Read 15 tweets
6 May
Designers have many superpowers, but one underrated one is that the work of design leads one to become more comfortable with uncertainty.

How does this impact the product development process?

Thread πŸ‘‡
I learned this lesson almost immediately after receiving my first shiny new design assignment. This was also my first time working with a PM.

She asked me when my work would be done by. I had no experience with design scoping, so I said I'd get back to her.
I brought the question to some senior designers on my team.

"How long should a project like this take?"

A shrug. Then: "It'll take as long as it takes until it's good."
Read 14 tweets
28 Apr
"Some people are simplifiers. You're a complexifier."

This was a piece of feedback I received once from a colleague.

Yeah, it burned.

It felt like a shitty thing to say.

Thread πŸ‘‡(1/11)
Why did I think that? Let's break down the ways:

1) Immediately I'm cast as different, part of the "other" group

2) Saying I'm a "complexifier" makes it sound like this sucky label is my permanent identity.

3) Geez this statement is broad. How about some examples?

I can't say why my colleague gave me feedback this way.

Were they trying to sound insightful? Smart? Superior?

Maybe they thought this kind of delivery would have the biggest impact?

Maybe they wanted to see me squirm?

Read 12 tweets
22 Apr
Companies are like people.

Not sprawling networks of people (though technically that's right)

Rather, thinking about a company as an individual makes many things easier to understand.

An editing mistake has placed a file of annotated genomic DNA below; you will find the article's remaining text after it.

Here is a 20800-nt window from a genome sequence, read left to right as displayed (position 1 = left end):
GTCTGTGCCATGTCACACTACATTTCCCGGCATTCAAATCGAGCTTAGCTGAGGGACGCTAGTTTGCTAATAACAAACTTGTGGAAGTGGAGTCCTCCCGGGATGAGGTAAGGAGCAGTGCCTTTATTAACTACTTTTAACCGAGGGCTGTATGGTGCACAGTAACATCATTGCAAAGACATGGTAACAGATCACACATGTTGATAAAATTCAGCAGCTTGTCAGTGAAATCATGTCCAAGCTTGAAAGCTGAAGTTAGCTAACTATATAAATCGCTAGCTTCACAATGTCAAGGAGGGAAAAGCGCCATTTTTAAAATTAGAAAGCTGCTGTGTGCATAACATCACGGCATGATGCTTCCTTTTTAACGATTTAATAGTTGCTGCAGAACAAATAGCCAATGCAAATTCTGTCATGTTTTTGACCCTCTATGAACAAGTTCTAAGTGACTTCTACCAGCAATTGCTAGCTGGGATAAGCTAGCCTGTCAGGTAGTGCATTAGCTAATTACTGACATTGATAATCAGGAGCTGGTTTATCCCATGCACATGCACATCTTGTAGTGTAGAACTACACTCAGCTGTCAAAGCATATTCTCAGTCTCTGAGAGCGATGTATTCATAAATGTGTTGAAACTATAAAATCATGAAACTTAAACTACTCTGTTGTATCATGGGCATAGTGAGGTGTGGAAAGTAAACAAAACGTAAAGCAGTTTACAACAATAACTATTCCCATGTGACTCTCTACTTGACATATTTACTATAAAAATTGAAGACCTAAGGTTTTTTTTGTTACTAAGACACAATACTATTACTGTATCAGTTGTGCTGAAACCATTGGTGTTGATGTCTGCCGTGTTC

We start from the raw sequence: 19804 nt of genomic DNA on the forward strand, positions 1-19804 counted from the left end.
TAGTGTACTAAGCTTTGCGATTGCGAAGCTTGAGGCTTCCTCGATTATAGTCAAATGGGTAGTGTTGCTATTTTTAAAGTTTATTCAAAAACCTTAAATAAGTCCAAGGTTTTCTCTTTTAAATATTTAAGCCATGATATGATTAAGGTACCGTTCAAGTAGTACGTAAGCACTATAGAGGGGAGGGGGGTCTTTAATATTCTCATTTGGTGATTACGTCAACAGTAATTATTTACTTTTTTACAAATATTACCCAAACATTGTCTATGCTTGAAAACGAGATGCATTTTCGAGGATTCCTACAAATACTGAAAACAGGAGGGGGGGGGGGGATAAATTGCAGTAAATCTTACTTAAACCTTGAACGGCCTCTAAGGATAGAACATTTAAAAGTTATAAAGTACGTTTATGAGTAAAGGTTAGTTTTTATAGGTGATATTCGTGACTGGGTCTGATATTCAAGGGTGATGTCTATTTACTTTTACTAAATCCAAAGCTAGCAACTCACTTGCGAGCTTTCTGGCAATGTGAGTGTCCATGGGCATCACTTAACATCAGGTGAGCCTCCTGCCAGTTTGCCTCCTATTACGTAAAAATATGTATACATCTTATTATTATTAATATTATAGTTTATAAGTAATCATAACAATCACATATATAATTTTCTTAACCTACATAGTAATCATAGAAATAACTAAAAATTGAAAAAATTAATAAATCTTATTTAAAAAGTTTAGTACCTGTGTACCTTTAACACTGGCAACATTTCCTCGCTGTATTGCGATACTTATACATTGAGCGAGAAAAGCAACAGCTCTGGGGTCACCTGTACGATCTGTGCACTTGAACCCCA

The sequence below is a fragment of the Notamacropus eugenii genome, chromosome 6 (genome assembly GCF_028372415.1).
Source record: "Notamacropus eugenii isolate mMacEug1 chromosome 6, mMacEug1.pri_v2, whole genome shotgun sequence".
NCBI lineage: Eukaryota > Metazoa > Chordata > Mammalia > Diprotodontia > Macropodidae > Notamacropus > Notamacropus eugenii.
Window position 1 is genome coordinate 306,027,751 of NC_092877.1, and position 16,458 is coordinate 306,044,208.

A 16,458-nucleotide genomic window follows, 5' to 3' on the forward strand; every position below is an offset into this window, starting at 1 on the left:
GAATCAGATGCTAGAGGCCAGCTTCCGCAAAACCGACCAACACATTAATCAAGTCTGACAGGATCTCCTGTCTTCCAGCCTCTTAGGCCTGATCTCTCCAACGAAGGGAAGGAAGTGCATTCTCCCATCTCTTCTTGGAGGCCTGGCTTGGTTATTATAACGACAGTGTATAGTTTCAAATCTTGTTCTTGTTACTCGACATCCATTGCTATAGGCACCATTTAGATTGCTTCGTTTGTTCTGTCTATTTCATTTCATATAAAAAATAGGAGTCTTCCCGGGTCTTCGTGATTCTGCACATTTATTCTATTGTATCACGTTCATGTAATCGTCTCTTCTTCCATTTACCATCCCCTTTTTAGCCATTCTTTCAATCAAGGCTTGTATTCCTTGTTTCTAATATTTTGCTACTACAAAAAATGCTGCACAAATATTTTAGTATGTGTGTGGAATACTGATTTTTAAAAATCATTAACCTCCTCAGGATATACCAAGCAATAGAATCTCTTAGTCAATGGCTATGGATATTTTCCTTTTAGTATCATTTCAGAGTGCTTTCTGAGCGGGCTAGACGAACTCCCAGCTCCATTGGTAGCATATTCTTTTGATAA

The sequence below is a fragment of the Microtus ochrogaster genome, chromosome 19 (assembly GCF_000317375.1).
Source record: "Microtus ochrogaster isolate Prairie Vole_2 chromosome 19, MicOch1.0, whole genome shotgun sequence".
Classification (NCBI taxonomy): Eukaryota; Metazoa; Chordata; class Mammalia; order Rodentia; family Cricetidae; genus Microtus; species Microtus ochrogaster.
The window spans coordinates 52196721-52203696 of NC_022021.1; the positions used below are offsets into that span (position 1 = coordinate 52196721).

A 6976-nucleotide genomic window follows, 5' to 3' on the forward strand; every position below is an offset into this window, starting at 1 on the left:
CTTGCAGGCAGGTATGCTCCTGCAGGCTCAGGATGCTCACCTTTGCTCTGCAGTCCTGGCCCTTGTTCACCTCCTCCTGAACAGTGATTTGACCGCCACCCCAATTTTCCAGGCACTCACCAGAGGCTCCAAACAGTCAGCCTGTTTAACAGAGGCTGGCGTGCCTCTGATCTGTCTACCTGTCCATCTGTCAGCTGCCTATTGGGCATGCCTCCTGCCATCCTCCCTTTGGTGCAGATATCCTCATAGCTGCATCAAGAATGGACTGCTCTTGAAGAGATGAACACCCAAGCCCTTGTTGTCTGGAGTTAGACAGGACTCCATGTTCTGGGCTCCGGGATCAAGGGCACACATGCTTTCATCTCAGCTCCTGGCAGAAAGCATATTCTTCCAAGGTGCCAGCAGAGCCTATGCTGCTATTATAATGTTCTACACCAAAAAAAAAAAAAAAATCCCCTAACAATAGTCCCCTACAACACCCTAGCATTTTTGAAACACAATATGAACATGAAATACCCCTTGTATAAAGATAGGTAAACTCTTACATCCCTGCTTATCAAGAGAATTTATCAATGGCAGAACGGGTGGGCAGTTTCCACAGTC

Pick the company to join like you'd pick who you'd want to hang out with every day.

Companies have personalities, just like people do. Some companies are flashy and dramatic. Others are staid and quiet. Some live in the future, constantly tossing out new inventions. Others are ruthlessly competitive.

Like with people, all strengths have shadow downsides. Apple's quality and cool comes from a secretive, top-down culture.

Zoom's focus on superior tech leaves it lacking when it comes to product features.

Read 13 tweets
15 Apr
Before The Making of a Manager came out, my publishers and I had a chat that left me deeply uncomfortable.

"Who are some business writers / leaders you admire?" they asked.

Easy. I rattled off a dozen names.

"Great, can you ask them to read your book and give a blurb?"

My initial reaction: 😬
I came up with a myriad of excuses for why I couldn't ask for a blurb.

They don't know me! It would be rude to ask.
They are important people and far too busy to read my book!
I don't have their e-mails.

My publishers cheerfully added some e-mails to the list, reminded me of how important blurbs were to establish the credibility of my book, and wished me well.

Read 10 tweets
8 Apr
One of the stories we used to tell in the early days of Facebook was how a small, two-engineer project came to dominate the entire photo sharing landscape in the late 2000s.

Thread πŸ‘‡ 1/10
Let's zoom back to 2005, when pre-mobile Internet photo sharing services were one upping each other on storage, features, and slickness.

Across Photobucket, Shutterfly, Flickr and Picasa, there were high-res uploads, preview navigation, theme tags, search by color, + more

Facebook Photos, built by a scant team over two months, was extremely bare-bones in comparison. It only supported low-res photos. No comments. No likes. It didn't even have a nice full-screen view.

There were no bells and whistles, save one...

Read 11 tweets